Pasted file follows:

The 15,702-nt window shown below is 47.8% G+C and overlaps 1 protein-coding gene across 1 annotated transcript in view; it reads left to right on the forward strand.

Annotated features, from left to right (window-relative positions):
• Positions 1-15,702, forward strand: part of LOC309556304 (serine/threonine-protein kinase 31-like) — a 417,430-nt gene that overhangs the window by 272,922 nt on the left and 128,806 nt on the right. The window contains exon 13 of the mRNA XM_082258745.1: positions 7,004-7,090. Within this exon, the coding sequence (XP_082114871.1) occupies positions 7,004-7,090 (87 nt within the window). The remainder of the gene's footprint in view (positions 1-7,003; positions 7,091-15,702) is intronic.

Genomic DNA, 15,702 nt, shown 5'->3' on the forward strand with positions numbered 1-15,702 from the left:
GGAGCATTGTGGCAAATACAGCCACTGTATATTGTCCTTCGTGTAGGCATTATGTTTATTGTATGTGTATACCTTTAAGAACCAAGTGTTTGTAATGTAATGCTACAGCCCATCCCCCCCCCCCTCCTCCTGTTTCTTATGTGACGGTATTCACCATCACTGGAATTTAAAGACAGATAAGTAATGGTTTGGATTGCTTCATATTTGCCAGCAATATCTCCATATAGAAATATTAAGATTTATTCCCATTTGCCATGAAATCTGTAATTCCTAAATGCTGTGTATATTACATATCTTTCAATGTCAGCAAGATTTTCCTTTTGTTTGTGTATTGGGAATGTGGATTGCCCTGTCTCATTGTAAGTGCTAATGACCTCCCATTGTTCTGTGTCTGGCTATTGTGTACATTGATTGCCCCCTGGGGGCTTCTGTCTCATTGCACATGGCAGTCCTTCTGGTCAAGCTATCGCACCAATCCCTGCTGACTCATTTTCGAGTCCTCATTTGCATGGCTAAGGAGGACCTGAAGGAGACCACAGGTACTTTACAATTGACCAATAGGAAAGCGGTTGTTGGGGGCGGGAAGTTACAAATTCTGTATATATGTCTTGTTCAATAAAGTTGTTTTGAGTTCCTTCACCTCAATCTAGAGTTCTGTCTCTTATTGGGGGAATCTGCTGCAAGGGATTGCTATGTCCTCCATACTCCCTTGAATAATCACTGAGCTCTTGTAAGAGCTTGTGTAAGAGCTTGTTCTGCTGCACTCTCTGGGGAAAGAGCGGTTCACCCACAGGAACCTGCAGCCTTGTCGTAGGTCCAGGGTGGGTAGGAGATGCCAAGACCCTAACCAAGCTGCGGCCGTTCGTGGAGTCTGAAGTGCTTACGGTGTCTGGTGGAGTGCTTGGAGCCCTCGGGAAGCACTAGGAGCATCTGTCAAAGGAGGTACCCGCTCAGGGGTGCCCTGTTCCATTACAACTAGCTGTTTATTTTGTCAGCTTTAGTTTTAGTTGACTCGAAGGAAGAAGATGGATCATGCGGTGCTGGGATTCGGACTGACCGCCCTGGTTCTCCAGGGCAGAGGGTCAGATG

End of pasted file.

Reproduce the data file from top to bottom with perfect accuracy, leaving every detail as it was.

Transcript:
The 15,702-nt window shown below is 47.8% G+C and overlaps 1 protein-coding gene across 1 annotated transcript in view; it reads left to right on the forward strand.

Annotated features, from left to right (window-relative positions):
• Positions 1-15,702, forward strand: part of LOC309556304 (serine/threonine-protein kinase 31-like) — a 417,430-nt gene that overhangs the window by 272,922 nt on the left and 128,806 nt on the right. The window contains exon 13 of the mRNA XM_082258745.1: positions 7,004-7,090. Within this exon, the coding sequence (XP_082114871.1) occupies positions 7,004-7,090 (87 nt within the window). The remainder of the gene's footprint in view (positions 1-7,003; positions 7,091-15,702) is intronic.

Genomic DNA, 15,702 nt, shown 5'->3' on the forward strand with positions numbered 1-15,702 from the left:
GGAGCATTGTGGCAAATACAGCCACTGTATATTGTCCTTCGTGTAGGCATTATGTTTATTGTATGTGTATACCTTTAAGAACCAAGTGTTTGTAATGTAATGCTACAGCCCATCCCCCCCCCCCTCCTCCTGTTTCTTATGTGACGGTATTCACCATCACTGGAATTTAAAGACAGATAAGTAATGGTTTGGATTGCTTCATATTTGCCAGCAATATCTCCATATAGAAATATTAAGATTTATTCCCATTTGCCATGAAATCTGTAATTCCTAAATGCTGTGTATATTACATATCTTTCAATGTCAGCAAGATTTTCCTTTTGTTTGTGTATTGGGAATGTGGATTGCCCTGTCTCATTGTAAGTGCTAATGACCTCCCATTGTTCTGTGTCTGGCTATTGTGTACATTGATTGCCCCCTGGGGGCTTCTGTCTCATTGCACATGGCAGTCCTTCTGGTCAAGCTATCGCACCAATCCCTGCTGACTCATTTTCGAGTCCTCATTTGCATGGCTAAGGAGGACCTGAAGGAGACCACAGGTACTTTACAATTGACCAATAGGAAAGCGGTTGTTGGGGGCGGGAAGTTACAAATTCTGTATATATGTCTTGTTCAATAAAGTTGTTTTGAGTTCCTTCACCTCAATCTAGAGTTCTGTCTCTTATTGGGGGAATCTGCTGCAAGGGATTGCTATGTCCTCCATACTCCCTTGAATAATCACTGAGCTCTTGTAAGAGCTTGTGTAAGAGCTTGTTCTGCTGCACTCTCTGGGGAAAGAGCGGTTCACCCACAGGAACCTGCAGCCTTGTCGTAGGTCCAGGGTGGGTAGGAGATGCCAAGACCCTAACCAAGCTGCGGCCGTTCGTGGAGTCTGAAGTGCTTACGGTGTCTGGTGGAGTGCTTGGAGCCCTCGGGAAGCACTAGGAGCATCTGTCAAAGGAGGTACCCGCTCAGGGGTGCCCTGTTCCATTACAACTAGCTGTTTATTTTGTCAGCTTTAGTTTTAGTTGACTCGAAGGAAGAAGATGGATCATGCGGTGCTGGGATTCGGACTGACCGCCCTGGTTCTCCAGGGCAGAGGGTCAGATG